Hey there, time traveller!
This article was published 4/3/2014 (785 days ago), so information in it may no longer be current.
It's been four decades since a 15-year-old Rick Hansen was thrown from the back of a pickup truck and suffered a serious spinal-cord injury that would leave him bound to a wheelchair.
In that time, Hansen, famous for his Man in Motion World Tour and charitable foundation, has seen great advances in research and treatment that give him hope that someone suffering a similar injury will someday enjoy a better fate.
"My belief is -- and the reason I'm engaged in this work -- is to hope that the legacy for the next generation of newly injured... is that they will walk again," he said in Winnipeg Tuesday.
Hansen was on hand as the Manitoba government renewed its commitment to funding local spinal-cord research and patient support for another five years. Health Minister Erin Selby said the province would provide $3 million over the next five years. The money continues work that's been going on since 2008.
"When I was injured, it took hours for the paramedics to arrive and to medevac me out to a local rural (B.C.) hospital," Hansen said.
After several hospital transfers, he was finally taken by ambulance to a major hospital in the B.C.'s Lower Mainland, where he was operated on days later. There was no specialized treatment centre for spinal-cord injuries at the time.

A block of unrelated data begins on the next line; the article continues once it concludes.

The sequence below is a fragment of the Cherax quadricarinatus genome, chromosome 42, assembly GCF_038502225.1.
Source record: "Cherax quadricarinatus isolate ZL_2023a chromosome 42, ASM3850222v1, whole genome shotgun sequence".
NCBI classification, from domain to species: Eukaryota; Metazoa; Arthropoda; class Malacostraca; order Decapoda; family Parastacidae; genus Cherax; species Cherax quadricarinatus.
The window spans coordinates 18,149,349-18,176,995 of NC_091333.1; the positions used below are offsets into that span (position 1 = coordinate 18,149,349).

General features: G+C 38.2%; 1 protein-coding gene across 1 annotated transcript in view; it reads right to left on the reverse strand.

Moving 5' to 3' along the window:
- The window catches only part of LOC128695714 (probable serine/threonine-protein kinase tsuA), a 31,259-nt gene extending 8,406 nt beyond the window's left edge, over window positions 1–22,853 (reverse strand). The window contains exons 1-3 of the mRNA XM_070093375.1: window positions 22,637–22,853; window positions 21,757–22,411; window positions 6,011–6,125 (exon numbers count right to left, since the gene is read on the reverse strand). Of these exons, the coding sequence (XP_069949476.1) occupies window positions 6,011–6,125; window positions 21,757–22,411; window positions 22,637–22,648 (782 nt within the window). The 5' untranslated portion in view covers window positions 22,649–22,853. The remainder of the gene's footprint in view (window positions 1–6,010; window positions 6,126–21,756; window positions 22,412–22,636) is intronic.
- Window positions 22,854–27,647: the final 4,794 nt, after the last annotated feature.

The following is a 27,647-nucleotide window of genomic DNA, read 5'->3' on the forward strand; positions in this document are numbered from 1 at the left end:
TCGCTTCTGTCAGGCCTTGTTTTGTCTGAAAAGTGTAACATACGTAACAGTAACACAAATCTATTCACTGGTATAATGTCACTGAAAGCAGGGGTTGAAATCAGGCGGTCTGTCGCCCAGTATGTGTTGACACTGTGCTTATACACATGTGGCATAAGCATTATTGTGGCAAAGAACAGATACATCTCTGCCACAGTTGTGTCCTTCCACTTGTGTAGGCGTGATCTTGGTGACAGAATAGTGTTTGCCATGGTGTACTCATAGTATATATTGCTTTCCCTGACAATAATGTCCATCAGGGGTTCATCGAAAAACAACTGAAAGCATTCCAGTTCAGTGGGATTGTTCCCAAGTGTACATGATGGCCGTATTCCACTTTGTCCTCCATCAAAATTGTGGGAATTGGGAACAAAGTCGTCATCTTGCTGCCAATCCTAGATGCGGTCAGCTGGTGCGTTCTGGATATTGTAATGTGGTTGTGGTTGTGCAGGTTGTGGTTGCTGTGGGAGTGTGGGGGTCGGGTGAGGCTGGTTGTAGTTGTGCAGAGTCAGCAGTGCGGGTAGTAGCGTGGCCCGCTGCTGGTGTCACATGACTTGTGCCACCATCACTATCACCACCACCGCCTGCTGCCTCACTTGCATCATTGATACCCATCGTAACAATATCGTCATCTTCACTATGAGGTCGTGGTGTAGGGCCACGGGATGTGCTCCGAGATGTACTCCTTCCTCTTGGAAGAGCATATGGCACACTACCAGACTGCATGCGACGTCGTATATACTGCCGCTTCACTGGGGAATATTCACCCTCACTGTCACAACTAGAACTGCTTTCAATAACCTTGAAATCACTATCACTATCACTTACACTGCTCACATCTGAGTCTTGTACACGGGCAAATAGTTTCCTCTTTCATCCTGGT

Contrast that with the experience in many parts of Canada today: Treatment begins at the scene and the patient is transported to a spinal-cord centre. Surgery, where necessary, is done immediately. Drugs are given to reduce swelling and minimize damage.
The result has been better patient outcomes.
Hansen is particularly excited about the prospect of spinal-cord cell regeneration and cell transplants that could give many injured people the use of their legs again. His foundation assists some of this research as well as research trials and information-sharing among scientists.
At the time of the Man in Motion tour in the mid-1980s that saw Hansen wheel more than 40,000 kilometres through close to three dozen countries, there was skepticism about the possibility for spinal-cord cells to regenerate. Not any more, Hansen said.
"This is no longer a hypothetical possibility. The principles have been proven that the spinal cord can regrow, that we can create levels of new neural tissue. So now it's possible," he said.
One of the earliest spinal-cord research centres in North America was formed at the University of Manitoba in the late 1980s.
Dr. Larry Jordan, its founding director, said Tuesday it's conceivable that in the next decade or so, someone who sustained an injury as severe as Hansen's could walk again.
"I see no reason why not," the U of M physiology professor said. "There's been dramatic progress over the last several decades."